Now, building an investment firm from the ground up is no easy task; in fact, I would say it is incredibly challenging. You have to have a differentiated investment strategy, an ability to execute and generate strong performance and earn the trust of individuals and institutions to let you invest their hard-earned money on their behalf. As someone who studies businesses for a living, I know that hedge funds face some significant challenges. While they are incredibly scalable and potentially profitable businesses, they are also very fragile businesses for a whole host of reasons. However, I felt that launching a technology-focused hedge fund was worth the risk if it allowed me to truly pursue my passions every day.
After two years at Dodge & Cox and three years at Matrix, I decided to finally take the leap in 2020 to launch my own firm focused on the technology sector, called Kinesic Capital. So far, the experience has been extraordinary; I’m able to practice the art of investing in its purest form, without the boundaries present within a larger firm with long-standing mandates, and I have total control over my time, able to focus on whatever opportunities I believe are most compelling.
Further, I’m able to structure the firm in ways that I believe are important. As an example, we charge lower fees than the average hedge fund, and following in the footsteps of Chris Hohn at The Children’s Investment Fund and some other managers, we have built a charitable component directly into our firm’s DNA. A portion of the fees I collect as General Partner every year is donated to charitable causes that I and our investors believe in. As we grow over time, I plan on increasing these contributions and solidifying this charitable structure.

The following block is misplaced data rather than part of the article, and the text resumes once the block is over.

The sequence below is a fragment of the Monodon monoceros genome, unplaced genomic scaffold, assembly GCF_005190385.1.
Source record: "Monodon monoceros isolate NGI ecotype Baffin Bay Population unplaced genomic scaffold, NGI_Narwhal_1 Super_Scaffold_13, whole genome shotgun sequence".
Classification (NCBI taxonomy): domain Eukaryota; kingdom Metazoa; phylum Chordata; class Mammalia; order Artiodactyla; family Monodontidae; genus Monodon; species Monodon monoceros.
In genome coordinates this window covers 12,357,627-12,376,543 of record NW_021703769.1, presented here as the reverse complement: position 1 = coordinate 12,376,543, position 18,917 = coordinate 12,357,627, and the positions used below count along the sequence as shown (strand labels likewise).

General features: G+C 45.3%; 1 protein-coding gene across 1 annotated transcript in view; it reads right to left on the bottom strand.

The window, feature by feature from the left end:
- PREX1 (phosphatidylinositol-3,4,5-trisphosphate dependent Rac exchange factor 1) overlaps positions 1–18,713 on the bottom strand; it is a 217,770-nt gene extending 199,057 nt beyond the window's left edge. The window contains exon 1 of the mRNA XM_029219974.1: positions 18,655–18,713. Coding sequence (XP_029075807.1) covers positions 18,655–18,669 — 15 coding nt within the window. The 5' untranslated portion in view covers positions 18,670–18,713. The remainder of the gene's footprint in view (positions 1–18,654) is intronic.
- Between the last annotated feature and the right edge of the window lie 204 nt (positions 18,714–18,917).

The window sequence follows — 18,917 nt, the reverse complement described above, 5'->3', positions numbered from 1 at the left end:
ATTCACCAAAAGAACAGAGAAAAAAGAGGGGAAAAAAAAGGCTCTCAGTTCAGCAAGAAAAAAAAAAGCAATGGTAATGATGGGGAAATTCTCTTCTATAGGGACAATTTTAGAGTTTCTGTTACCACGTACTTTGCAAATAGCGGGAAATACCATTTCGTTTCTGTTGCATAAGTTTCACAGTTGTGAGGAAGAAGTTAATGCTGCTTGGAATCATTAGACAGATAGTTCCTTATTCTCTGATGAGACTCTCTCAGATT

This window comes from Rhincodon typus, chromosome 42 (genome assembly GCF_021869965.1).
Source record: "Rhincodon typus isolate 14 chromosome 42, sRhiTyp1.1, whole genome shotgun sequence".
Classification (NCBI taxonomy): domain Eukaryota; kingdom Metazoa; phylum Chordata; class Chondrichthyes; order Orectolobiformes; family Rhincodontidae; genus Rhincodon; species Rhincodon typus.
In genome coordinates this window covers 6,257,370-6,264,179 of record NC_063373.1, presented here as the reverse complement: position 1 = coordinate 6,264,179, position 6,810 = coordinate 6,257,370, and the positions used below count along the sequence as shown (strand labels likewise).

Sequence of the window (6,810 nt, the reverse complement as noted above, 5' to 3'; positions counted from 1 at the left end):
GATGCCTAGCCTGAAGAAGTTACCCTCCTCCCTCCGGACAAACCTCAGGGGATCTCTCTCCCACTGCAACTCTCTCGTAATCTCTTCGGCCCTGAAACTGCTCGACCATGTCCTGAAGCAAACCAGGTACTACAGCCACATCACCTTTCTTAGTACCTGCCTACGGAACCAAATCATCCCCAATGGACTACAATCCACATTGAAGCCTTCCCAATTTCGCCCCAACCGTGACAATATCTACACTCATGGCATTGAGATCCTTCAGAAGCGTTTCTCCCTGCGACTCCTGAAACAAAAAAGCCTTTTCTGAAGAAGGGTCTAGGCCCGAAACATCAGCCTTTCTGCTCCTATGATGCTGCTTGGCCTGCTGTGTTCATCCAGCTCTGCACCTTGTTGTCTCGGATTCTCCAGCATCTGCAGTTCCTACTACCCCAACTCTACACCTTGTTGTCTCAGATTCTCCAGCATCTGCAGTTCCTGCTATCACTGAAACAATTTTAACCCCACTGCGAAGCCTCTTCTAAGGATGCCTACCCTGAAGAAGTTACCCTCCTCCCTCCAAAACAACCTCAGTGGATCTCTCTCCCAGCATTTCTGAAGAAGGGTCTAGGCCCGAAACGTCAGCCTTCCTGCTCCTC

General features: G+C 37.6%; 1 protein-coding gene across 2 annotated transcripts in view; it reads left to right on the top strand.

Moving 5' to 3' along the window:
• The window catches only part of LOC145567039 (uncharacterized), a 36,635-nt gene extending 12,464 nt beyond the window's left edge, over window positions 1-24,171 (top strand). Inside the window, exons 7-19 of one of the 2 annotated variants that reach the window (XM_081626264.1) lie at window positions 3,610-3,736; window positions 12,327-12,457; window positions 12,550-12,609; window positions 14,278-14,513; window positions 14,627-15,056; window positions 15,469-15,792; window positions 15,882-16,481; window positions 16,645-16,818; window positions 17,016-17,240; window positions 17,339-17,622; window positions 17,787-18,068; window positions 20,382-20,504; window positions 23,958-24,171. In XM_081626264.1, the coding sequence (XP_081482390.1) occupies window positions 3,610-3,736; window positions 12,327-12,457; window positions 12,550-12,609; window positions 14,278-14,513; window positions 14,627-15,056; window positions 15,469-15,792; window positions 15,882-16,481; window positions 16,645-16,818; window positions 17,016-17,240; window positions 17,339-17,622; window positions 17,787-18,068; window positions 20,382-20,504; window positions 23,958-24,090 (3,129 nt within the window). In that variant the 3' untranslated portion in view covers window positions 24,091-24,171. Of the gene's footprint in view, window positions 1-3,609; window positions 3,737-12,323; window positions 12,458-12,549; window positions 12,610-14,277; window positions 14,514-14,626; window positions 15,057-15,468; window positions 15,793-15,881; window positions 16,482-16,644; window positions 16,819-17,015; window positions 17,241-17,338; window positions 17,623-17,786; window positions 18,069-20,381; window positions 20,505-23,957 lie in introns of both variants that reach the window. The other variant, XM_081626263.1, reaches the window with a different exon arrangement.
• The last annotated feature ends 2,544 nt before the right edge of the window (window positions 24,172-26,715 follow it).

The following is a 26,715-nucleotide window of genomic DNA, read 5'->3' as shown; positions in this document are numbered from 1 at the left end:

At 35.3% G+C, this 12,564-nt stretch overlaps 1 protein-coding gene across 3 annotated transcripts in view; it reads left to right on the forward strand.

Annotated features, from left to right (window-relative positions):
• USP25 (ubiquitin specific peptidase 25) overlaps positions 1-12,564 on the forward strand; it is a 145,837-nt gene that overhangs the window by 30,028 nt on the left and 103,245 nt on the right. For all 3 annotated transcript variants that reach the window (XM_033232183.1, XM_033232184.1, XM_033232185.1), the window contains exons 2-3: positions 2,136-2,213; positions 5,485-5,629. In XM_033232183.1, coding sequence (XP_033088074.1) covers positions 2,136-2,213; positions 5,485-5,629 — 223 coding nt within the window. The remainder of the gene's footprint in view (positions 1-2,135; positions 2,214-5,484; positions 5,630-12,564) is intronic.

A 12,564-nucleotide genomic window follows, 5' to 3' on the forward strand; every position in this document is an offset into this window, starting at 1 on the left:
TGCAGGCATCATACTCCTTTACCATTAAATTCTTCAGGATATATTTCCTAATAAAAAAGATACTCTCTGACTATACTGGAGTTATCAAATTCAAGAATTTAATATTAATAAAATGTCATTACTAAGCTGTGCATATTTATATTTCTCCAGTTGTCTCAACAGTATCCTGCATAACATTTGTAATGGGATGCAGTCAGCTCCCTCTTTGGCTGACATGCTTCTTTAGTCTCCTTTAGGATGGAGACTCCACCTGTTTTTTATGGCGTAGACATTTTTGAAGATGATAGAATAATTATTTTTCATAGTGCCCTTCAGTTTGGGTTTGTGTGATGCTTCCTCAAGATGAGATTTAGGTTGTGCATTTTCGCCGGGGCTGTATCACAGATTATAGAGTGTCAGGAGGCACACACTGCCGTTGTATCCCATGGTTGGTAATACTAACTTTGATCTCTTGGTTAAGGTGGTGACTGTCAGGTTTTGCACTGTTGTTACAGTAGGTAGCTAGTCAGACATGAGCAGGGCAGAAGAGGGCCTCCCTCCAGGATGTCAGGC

Ultimately our job is to maximize risk-adjusted returns to our limited partners. Whether investing on behalf of an individual, an institution, or a teacher’s retirement plan, we have the ability to significantly better people’s lives if we do a good job, which serves as a daily reminder of just how important our work is.
We are still a young and growing firm today, and that comes with plenty of challenges, but if you truly love investing then I don’t believe there is a better job out there. Public market investing is simply one of the greatest games on earth: it is what connects every person and event around the globe. It is also one of the most competitive games on earth. But if we are able to continue to perform well for our partners then I plan on running Kinesic for a very long time.
It’s a crazy time to be a technology investor and we have seen many high-flying tech stocks get wiped out recently. In your view, what are the necessary ingredients for a successful long-term investment in the technology sector?
There are only two forces that drive the value of cash-flow producing assets up: number one is growth in those cash flows, and number two is a rise in the multiple that others are willing to pay for those cash flows. Those are the universal laws of investing, and they describe much of what we look for in our investments. On the long side, we look for high-quality assets that can durably grow cash flows and purchase them for attractive prices (aka. multiples that we believe will hold or expand over time). On the short side, we look for speculative or low-quality assets and sell them at unattractive prices (aka. multiples we believe will compress), with a catalyst on the horizon.
Regarding technology investing specifically, the additional variable you have to account for is that these are winner-take-most markets. Based on our research, the top 3 players in most digital industries (e.g. internet marketplaces and enterprise software) capture ~45% of the entire sector’s revenue and capture 55-70% of the entire sector’s profit pool. What is the consequence of that? It means that if you wish to generate outsized returns as a technology investor, you need to first identify the future winners.